Comeback Traits (revised edition)
This is the review of the revised version – kudos to the author for fixing some snafus!
This pdf clocks in at 5 pages, 1 page front cover, 1 page editorial, 1 page SRD, leaving us with 2 pages of content, so let’s take a look!
Okay, so comeback traits are traits for people who hate failing; as the author explains, they are named after Strong Comeback and the pdf acknowledges the existence of exemplar comeback traits, with one provided. It should be noted that exemplar traits occupy both trait slots, but eliminates the usual 1 trait per category restriction that traits are subjected to.
The exemplar trait provided for comeback traits would be Certain About One Thing lets you 1/day instead of rolling an atk, save or skill check take 10. You may do this an additional time for every 2 other comeback traits you have.
The other traits do not have this issue, though: A Little More Left in the Tank has been properly rebalanced and revised, and is now a neat kineticist option.
Accidental Flourish lets you 1/day when you roll a natural 1 on an attack and miss by 10 or mor reroll the attack. Solid. Duck and Weave is the same design-paradigm, but for saving throws. Not Nearly As Incompetent As I Look would be the skill check version, but its failure condition is 1 or failing a skill check by 10 or more.
Grazing Strike lets you 1/day ignore a natural 1 attack roll when the attack would otherwise hit, and deal minimum damage instead.
Just Breathe On it is a bit weird: Whenever you reduce an enemy to 0 or less hp in melee and do not kill them, they drop unconscious. Okay, that usually happens? What if the target has Diehard? Ferocity? This one still isn’t operational as written.
Conditional Success helps you negate natural 20s of enemies when they negate non-damaging spells or abilities, having them suffer the effect until the start of their next turn; usable 1/day. Really like it! Forceful Spells is one that I really didn’t like, but not due to design concerns, but simply because I can’t wrap my head around how this trait’s effects manifest within the logic of the game world: when you cast a damaging spell, if all targets avoid taking damage, one target instead takes force damage equal to the spell’s level. I get the design intent: Reliable, minor damage as a consolation; I just don’t see the logic within the magic system in the world. Your mileage may vary for this one, though.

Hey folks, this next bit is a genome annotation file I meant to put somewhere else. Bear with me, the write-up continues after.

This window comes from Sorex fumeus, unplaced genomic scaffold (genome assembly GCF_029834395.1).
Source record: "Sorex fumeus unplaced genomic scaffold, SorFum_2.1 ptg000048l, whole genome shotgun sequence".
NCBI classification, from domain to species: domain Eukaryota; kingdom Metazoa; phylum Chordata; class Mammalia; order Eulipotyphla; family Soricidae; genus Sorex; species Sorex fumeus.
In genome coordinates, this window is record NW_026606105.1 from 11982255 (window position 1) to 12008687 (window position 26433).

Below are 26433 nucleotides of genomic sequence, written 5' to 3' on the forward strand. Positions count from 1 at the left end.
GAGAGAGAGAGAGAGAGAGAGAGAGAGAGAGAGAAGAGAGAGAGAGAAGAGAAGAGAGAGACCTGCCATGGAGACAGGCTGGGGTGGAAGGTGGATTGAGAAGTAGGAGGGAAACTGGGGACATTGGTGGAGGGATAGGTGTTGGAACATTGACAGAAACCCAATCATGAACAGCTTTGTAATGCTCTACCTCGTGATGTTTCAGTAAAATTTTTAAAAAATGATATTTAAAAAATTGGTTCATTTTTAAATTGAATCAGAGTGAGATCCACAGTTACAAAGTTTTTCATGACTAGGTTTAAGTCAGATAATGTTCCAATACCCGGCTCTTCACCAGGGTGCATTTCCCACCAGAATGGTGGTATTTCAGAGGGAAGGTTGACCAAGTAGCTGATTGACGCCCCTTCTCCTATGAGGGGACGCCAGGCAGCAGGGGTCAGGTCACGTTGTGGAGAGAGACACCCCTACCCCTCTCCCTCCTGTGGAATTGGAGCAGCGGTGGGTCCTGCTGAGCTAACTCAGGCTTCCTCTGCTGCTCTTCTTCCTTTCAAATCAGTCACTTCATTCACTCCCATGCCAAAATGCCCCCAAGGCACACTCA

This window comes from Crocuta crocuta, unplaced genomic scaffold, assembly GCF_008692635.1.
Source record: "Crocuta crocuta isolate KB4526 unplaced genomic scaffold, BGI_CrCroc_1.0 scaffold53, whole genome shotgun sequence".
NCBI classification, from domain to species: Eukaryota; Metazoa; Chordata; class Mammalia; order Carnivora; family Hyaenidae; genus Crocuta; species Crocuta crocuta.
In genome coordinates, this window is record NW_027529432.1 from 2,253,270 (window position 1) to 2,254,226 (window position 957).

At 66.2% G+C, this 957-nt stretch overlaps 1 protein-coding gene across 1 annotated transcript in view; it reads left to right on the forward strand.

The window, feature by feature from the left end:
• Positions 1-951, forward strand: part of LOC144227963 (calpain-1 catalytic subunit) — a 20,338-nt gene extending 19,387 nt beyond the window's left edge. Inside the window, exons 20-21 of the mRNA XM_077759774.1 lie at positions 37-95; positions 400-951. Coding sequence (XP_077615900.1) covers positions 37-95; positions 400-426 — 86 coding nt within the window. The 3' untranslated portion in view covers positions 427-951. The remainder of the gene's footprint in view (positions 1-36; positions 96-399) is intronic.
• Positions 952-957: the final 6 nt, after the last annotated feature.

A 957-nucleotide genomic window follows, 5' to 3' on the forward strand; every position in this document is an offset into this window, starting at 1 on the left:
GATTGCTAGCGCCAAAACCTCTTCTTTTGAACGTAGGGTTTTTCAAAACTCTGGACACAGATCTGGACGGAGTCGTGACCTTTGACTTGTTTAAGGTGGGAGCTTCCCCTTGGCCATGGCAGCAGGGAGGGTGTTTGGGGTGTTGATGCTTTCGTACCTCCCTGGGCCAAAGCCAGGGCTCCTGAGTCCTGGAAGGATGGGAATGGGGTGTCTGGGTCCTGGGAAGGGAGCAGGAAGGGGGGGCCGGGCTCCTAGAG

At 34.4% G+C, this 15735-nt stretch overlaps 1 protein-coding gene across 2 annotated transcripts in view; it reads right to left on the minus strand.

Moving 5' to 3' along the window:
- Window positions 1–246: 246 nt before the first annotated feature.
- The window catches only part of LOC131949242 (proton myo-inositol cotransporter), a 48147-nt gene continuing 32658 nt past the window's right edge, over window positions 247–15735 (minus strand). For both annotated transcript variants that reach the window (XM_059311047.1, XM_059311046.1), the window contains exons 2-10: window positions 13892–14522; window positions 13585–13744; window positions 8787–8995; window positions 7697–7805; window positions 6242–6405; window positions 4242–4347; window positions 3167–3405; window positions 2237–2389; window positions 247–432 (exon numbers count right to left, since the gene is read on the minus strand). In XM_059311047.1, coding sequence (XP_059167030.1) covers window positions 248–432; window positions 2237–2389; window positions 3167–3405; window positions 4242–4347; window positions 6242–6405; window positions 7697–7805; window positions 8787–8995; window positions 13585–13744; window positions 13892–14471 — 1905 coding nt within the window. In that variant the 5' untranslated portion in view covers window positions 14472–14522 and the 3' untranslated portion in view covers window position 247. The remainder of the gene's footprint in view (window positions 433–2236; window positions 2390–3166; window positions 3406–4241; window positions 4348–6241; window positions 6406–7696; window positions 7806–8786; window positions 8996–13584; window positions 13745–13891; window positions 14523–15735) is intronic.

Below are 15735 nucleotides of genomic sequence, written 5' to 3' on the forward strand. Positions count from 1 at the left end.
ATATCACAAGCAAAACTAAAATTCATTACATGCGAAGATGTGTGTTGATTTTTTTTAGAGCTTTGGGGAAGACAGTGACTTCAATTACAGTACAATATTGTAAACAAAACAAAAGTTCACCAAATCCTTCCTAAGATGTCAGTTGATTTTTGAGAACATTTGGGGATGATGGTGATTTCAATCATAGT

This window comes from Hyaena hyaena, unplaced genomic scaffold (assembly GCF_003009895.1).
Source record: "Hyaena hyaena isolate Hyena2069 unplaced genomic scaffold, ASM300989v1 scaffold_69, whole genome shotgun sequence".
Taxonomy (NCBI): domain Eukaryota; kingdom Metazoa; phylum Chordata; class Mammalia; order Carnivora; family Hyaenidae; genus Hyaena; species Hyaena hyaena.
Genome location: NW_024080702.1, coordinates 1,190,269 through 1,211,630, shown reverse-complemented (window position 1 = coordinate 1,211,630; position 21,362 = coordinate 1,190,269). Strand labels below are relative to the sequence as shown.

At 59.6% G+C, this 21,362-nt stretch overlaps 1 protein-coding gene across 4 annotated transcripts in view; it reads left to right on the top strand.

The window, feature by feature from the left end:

That Should Not Have Hit lets you 1/day when an enemy rolls a natural 20 that would otherwise not have hit instead take minimum damage. I REALLY like this aesthetically, and it now also has a caveat that covers effects like e.g. vorpal weaponry and similar effects that trigger on a 20. Kudos for cleaning that up!
Frenzied Defense nets you a +2 trait bonus to AC and saves when you miss with all attacks in a full attack, but only against the targets of your full attack. Can see that. Saving Grace lets you 1/day if you roll a natural 1 on a save, but otherwise pass, ignore the failure.
On Second Thought lets you retry recall information checks as a move action within 1 round of the first attempt. Nice. Once More With Feeling can be very powerful, but also extremely rewarding: A 1/day ability that fails to have an effect may be regained by becoming fatigued. I love this, particularly since the rules have been cleaned up further, now accounting for immunity to fatigue, etc.. Kudos!